I fully accept that the essence is what something is, and I dont assume causality must apply to a thing before it exists, after all the UA is eternal and there wasn't a time it didn't exist (eternal is when there is no time x didn't exist), so the UA isnt exempted from causality, its just that it's eternal, therefore there wasnt a need to cause it to exist. I did also provide premises to prove a ua, so if you wish to object to a ua re-read my 1st argument in this debate. And I think something's essence & existence is identical, after all that's what essence is. You seem to agree with that sentiment since you said " Firstly, my opponent assumes in the first premise that the qualities of a thing, its essence, are distinct from that thing's existence...", and the reason the ua's existence would be in its nature is because it must be eternal by definition, if its not eternal then it'd have a cause which would make it the "actualized unactualized actualizer"

Well I think you misunderstand what I mean by "communicate" I don't mean literally talking, I mean being able to cause any being. & omnipotence is the ability to do anything, well anything according to logic. I dont think the ua has the ability to make a married bachelor so to define omnipotence: "The ability to do anything in adherence to logic", and I think if you can communicate anything then it'd lead to omnipotence as you could communicate essence as well, therefore giving yourself any essence as well. 

My objection was that in the macro realm causality does apply, there is no recorded case in the macro realm of something appearing from nothing, you may point to subatomic particles coming out of the vacuum, yet we must remember that in quantum mechanics the vacuum isnt a vacuum in the way laymen understand it, instead its a flowing field of energy therefore they didnt come from nothing.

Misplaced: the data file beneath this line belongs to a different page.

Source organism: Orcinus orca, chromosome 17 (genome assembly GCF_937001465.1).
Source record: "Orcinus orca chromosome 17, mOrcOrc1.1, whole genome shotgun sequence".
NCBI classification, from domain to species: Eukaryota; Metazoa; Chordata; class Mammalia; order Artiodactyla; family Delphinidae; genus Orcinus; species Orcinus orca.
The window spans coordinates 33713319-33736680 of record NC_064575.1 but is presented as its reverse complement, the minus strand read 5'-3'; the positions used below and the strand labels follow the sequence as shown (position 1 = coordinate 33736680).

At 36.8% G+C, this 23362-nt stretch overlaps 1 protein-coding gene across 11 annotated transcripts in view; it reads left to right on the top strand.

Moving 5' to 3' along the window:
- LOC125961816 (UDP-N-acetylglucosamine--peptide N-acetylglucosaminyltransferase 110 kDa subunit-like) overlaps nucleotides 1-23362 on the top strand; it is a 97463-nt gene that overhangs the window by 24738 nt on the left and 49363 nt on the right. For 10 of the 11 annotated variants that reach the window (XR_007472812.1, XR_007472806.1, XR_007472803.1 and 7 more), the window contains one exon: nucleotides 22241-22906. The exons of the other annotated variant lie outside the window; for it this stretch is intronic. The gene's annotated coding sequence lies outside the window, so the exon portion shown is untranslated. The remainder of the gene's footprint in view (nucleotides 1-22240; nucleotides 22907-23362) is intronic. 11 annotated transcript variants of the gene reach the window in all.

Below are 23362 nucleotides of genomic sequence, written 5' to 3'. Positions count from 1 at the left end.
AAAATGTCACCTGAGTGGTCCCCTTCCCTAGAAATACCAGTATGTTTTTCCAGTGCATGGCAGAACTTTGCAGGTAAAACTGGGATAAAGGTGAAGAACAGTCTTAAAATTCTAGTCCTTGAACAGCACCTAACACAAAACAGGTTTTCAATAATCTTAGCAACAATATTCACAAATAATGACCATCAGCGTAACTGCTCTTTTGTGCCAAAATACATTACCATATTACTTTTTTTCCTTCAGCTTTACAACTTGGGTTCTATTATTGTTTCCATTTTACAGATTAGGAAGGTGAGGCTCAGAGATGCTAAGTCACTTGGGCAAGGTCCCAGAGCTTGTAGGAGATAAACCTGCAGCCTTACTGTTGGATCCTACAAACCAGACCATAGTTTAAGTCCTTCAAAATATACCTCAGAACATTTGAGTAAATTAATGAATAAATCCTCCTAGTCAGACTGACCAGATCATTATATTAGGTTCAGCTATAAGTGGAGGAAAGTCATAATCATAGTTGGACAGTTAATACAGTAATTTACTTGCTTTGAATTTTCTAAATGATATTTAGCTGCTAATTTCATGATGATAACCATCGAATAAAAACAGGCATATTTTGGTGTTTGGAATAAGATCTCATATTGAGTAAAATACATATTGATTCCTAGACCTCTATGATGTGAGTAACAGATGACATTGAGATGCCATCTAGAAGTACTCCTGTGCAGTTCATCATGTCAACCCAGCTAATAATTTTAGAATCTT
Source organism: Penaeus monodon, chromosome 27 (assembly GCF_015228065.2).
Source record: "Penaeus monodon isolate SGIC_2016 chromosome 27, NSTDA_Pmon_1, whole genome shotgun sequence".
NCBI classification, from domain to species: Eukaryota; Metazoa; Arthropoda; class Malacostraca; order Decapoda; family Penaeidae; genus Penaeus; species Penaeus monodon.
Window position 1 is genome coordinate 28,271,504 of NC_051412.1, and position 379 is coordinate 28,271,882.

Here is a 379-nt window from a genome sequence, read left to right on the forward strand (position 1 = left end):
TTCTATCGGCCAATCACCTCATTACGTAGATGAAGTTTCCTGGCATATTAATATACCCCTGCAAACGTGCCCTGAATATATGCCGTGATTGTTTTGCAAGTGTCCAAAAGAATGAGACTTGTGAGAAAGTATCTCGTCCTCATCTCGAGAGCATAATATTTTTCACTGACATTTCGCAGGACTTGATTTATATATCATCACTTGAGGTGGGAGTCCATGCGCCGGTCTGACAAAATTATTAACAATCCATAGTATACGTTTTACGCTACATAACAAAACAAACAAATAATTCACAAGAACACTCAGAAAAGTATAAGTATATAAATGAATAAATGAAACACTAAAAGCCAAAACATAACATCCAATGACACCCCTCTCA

I think it is relevant, going off of the information we have at the moment it seems as if the big bang was caused by nothing, and I think you agree something coming from nothing (philosophical nothing at least, maybe not a quantum physics "nothing") is absurd, so it implies there was a cause in a sense, in which case the cause would be beyond nature (or supernatural) since it created nature.

I did mean to say the laws of logic, my apologies. And your correct atheism makes no claims about the laws of logic, yet thats not the point. The point is that it cant justify it therefore it'd be hard to call it rational given the nature of the laws of logic. And I conceded that the laws of logic existed, no one reasonably could. I simply point out there is no reason for that to be such. Now I dont think its my burden of proof to demonstrate that these laws can only exist with theism, I can prove it can exist with theism but it'd be ur burden of proof to justify it with atheism, and to justify it through theism ill merely point out god is logos (john 1:1, the word for "word" is "logos") and god has revealed himself to us